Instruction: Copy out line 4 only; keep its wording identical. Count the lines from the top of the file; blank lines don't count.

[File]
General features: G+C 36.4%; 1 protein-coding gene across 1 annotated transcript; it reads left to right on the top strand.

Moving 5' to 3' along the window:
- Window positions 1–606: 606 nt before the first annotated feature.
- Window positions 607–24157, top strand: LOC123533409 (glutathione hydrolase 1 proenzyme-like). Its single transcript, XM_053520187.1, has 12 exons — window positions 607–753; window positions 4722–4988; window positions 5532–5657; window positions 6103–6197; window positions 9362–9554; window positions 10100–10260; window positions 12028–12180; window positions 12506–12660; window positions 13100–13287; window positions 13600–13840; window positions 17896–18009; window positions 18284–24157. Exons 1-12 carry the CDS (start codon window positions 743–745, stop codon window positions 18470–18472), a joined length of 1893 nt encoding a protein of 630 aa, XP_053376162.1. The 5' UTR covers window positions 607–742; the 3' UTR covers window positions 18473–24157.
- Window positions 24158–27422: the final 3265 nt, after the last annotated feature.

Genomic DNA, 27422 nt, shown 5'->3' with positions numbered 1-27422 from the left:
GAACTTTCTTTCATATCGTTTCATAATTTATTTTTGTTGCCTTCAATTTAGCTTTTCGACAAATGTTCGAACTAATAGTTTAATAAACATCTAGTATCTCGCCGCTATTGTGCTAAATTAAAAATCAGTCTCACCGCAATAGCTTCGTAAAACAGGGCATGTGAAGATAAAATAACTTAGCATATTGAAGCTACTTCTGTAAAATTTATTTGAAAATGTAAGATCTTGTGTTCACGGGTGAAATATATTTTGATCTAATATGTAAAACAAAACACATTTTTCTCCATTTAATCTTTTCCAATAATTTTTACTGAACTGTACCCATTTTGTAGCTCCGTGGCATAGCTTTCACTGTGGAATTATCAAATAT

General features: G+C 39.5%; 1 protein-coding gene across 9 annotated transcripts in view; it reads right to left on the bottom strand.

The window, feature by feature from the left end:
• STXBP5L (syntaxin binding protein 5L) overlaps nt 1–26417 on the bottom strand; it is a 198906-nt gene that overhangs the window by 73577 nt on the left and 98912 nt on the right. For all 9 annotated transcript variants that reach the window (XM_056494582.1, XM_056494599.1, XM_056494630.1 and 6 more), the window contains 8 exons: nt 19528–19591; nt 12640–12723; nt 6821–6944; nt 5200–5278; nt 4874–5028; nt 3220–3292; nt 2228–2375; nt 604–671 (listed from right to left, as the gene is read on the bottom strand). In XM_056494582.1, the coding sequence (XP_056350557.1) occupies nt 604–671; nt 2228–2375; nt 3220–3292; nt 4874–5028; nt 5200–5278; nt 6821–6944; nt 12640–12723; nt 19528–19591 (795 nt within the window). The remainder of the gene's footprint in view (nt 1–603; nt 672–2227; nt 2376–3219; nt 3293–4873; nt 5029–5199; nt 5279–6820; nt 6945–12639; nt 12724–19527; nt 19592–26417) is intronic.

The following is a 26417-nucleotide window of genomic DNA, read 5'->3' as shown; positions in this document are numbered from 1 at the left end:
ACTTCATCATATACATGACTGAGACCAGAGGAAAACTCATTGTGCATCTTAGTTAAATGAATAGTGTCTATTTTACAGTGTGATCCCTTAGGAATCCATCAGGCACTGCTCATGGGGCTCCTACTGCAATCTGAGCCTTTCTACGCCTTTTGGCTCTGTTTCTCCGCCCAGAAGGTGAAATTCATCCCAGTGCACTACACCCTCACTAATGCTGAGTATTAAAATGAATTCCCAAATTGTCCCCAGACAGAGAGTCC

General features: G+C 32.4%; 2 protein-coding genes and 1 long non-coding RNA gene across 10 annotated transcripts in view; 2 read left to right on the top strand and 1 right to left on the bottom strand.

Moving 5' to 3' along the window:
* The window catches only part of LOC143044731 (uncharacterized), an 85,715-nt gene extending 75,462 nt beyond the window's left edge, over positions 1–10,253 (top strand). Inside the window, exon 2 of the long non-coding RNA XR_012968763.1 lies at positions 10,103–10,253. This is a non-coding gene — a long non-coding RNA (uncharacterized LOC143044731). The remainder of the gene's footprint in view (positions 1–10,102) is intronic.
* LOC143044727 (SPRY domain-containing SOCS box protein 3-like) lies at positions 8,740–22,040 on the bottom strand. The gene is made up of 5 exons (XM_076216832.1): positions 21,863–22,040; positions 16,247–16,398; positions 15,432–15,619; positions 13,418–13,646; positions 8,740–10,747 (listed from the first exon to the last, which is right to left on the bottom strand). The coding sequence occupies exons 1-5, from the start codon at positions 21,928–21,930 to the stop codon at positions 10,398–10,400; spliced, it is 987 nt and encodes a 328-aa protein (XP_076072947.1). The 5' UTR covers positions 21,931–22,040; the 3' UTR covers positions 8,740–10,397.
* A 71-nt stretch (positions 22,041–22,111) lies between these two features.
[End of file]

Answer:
- Window positions 607–24157, top strand: LOC123533409 (glutathione hydrolase 1 proenzyme-like). Its single transcript, XM_053520187.1, has 12 exons — window positions 607–753; window positions 4722–4988; window positions 5532–5657; window positions 6103–6197; window positions 9362–9554; window positions 10100–10260; window positions 12028–12180; window positions 12506–12660; window positions 13100–13287; window positions 13600–13840; window positions 17896–18009; window positions 18284–24157. Exons 1-12 carry the CDS (start codon window positions 743–745, stop codon window positions 18470–18472), a joined length of 1893 nt encoding a protein of 630 aa, XP_053376162.1. The 5' UTR covers window positions 607–742; the 3' UTR covers window positions 18473–24157.